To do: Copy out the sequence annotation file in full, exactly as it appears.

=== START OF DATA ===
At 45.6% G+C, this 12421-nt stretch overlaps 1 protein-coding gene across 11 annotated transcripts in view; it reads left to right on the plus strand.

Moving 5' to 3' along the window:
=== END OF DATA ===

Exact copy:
At 45.6% G+C, this 12421-nt stretch overlaps 1 protein-coding gene across 11 annotated transcripts in view; it reads left to right on the plus strand.

Moving 5' to 3' along the window: